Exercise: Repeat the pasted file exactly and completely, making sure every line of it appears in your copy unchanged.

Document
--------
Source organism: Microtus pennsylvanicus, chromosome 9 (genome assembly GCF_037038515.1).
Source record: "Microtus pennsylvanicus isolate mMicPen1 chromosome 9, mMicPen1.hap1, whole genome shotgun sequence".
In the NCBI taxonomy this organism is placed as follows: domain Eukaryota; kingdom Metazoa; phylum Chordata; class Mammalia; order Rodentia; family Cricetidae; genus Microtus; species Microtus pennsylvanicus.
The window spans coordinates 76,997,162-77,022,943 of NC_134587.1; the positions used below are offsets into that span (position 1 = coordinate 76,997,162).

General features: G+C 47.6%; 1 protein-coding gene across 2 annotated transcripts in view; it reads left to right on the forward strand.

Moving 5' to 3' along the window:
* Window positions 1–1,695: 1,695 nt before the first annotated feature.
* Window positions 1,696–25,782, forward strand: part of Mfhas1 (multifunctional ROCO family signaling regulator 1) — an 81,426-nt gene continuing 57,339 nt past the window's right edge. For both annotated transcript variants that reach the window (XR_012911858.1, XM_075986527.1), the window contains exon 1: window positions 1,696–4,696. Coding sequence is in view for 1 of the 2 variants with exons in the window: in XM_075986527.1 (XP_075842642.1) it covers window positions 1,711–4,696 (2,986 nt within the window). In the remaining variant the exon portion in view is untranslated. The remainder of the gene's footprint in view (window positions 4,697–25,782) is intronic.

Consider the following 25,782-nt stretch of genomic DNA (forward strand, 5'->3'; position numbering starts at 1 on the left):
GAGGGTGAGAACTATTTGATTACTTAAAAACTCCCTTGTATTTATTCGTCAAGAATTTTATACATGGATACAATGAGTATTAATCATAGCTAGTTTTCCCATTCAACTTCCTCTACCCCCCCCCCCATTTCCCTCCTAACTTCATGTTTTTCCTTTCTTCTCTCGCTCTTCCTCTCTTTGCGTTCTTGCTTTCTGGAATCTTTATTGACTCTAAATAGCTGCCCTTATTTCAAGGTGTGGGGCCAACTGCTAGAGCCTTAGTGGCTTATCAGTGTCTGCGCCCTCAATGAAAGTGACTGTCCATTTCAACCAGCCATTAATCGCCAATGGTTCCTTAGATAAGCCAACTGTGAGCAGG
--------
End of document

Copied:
Source organism: Microtus pennsylvanicus, chromosome 9 (genome assembly GCF_037038515.1).
Source record: "Microtus pennsylvanicus isolate mMicPen1 chromosome 9, mMicPen1.hap1, whole genome shotgun sequence".
In the NCBI taxonomy this organism is placed as follows: domain Eukaryota; kingdom Metazoa; phylum Chordata; class Mammalia; order Rodentia; family Cricetidae; genus Microtus; species Microtus pennsylvanicus.
The window spans coordinates 76,997,162-77,022,943 of NC_134587.1; the positions used below are offsets into that span (position 1 = coordinate 76,997,162).

General features: G+C 47.6%; 1 protein-coding gene across 2 annotated transcripts in view; it reads left to right on the forward strand.

Moving 5' to 3' along the window:
* Window positions 1–1,695: 1,695 nt before the first annotated feature.
* Window positions 1,696–25,782, forward strand: part of Mfhas1 (multifunctional ROCO family signaling regulator 1) — an 81,426-nt gene continuing 57,339 nt past the window's right edge. For both annotated transcript variants that reach the window (XR_012911858.1, XM_075986527.1), the window contains exon 1: window positions 1,696–4,696. Coding sequence is in view for 1 of the 2 variants with exons in the window: in XM_075986527.1 (XP_075842642.1) it covers window positions 1,711–4,696 (2,986 nt within the window). In the remaining variant the exon portion in view is untranslated. The remainder of the gene's footprint in view (window positions 4,697–25,782) is intronic.

Consider the following 25,782-nt stretch of genomic DNA (forward strand, 5'->3'; position numbering starts at 1 on the left):
GAGGGTGAGAACTATTTGATTACTTAAAAACTCCCTTGTATTTATTCGTCAAGAATTTTATACATGGATACAATGAGTATTAATCATAGCTAGTTTTCCCATTCAACTTCCTCTACCCCCCCCCCCATTTCCCTCCTAACTTCATGTTTTTCCTTTCTTCTCTCGCTCTTCCTCTCTTTGCGTTCTTGCTTTCTGGAATCTTTATTGACTCTAAATAGCTGCCCTTATTTCAAGGTGTGGGGCCAACTGCTAGAGCCTTAGTGGCTTATCAGTGTCTGCGCCCTCAATGAAAGTGACTGTCCATTTCAACCAGCCATTAATCGCCAATGGTTCCTTAGATAAGCCAACTGTGAGCAGG